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Doing Business in France Ⅰ

Gide Loyrette Nouel From Lex Mundi| June 01,2007

The laws for the protection of intellectual property are contained in the Intellectual Property Code which came into force in 1992. The fundamental laws it entails are:

- the law of March 11, 1957 and law of July 3, 1985 for copyright protection (Droits d’auteuret Droits voisins);

- the law of January 2, 1968 amended for patents;

- the law of January 4, 1991 for trademarks.

Know-how is also protected under French law.

Over the years, the IP code has been amended numerous times in order to reflect changes in this field. In 2004, certain modifications were brought to the French IP Code on issues such as the

protection of biotechnological inventions and bioethics. Moreover, all European Union legislation with respect to intellectual and industrial property are fully applicable in France. France is also a party to a number of international treaties including the following:

Concerning Copyrights:

- the Bern Convention of September 9, 1886
- the Geneva Convention of September 6, 1952


- the Washington Treaty of June 19, 1970
- the Strasbourg Arrangement of March 27, 1971
- the Munich Convention of October 5, 1973
- the Budapest Traty of April 28, 1977


- the Madrid Arrangement of April 14, 1891
- the Nice Arrangement of June 15, 1957

Any right under intellectual and industrial property must be filed with the French industrial property office (INPI). This office handles any agreements on industrial rights and know-how, as well as the corresponding royalties, which have been consented by a person or a corporation domiciled in France for the benefit of foreign corporations or persons.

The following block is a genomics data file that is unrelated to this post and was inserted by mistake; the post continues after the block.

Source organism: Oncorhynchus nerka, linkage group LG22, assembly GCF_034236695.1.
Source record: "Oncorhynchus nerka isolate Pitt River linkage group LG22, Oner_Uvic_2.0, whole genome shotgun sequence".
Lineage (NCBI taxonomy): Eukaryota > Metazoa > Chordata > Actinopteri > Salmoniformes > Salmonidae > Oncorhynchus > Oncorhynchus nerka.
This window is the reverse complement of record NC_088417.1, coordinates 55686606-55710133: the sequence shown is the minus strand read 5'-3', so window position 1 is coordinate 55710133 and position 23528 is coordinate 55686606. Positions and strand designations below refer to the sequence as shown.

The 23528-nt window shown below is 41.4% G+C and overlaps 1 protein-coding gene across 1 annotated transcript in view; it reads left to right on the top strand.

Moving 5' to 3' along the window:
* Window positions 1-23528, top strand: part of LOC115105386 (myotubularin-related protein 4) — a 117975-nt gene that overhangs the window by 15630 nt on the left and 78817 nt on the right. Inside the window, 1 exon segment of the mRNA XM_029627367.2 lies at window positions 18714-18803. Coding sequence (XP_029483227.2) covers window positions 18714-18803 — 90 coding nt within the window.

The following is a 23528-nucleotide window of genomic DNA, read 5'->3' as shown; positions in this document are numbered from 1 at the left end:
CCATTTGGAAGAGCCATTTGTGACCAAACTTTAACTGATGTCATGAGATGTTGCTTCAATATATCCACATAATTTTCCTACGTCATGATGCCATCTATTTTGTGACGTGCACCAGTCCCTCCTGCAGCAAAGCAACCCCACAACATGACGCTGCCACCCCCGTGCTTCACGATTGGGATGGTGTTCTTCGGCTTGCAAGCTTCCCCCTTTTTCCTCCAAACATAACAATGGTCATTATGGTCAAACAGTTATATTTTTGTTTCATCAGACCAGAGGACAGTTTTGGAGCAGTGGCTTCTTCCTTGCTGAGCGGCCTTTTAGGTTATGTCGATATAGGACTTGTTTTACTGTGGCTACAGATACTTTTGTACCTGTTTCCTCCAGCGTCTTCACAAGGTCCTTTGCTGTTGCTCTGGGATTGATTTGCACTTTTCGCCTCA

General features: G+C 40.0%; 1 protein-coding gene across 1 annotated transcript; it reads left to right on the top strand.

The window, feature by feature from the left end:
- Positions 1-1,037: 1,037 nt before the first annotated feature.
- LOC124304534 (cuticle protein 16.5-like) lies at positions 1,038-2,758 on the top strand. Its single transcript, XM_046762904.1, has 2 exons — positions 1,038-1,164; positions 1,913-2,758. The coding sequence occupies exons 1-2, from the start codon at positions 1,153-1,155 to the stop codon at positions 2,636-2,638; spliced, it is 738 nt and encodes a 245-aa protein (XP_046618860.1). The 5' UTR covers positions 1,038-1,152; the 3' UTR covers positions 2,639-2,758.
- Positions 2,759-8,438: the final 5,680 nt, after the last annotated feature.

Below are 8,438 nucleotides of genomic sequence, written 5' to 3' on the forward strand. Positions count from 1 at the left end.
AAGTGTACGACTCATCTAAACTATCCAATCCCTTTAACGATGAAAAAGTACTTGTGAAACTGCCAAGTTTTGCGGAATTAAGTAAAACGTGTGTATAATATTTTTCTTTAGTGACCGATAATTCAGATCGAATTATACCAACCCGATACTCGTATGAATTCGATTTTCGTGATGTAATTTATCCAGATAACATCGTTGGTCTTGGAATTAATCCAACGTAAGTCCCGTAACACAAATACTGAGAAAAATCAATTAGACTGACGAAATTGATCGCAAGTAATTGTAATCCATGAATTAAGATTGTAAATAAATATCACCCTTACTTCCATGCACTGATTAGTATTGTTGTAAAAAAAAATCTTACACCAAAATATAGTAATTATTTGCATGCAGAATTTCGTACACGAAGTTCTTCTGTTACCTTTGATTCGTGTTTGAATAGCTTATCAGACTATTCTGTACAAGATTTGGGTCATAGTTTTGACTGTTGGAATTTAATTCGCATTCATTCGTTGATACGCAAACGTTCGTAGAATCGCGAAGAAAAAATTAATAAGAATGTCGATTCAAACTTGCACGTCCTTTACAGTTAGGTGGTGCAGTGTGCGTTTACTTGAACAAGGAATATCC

Notarization is not required with respect to industrial/intellectual property, except in real estate matters. Nevertheless, Patent, trademark and design licenses, as well as assignments, must be filed with the INPI in order to be valid. However, Decree n°2004-199 has clarified and simplified filing procedures with the INPI.

In France, there are regulatory guidelines for licenses. There is much more freedom for parties who wish to draft industrial property license agreements (trademarks, patents and/or know-how).

However, any license agreement for a patent which has not been put into writing will be deemed void.

As far as copyright is concerned, there are many stringent legal requirements with respect to the licensing of rights to third parties, in order to protect the artist or author (e.g. obligation of a written agreement which specifies the exact scope of the rights transferred).

Local anti-trust and competition laws do apply to licenses.


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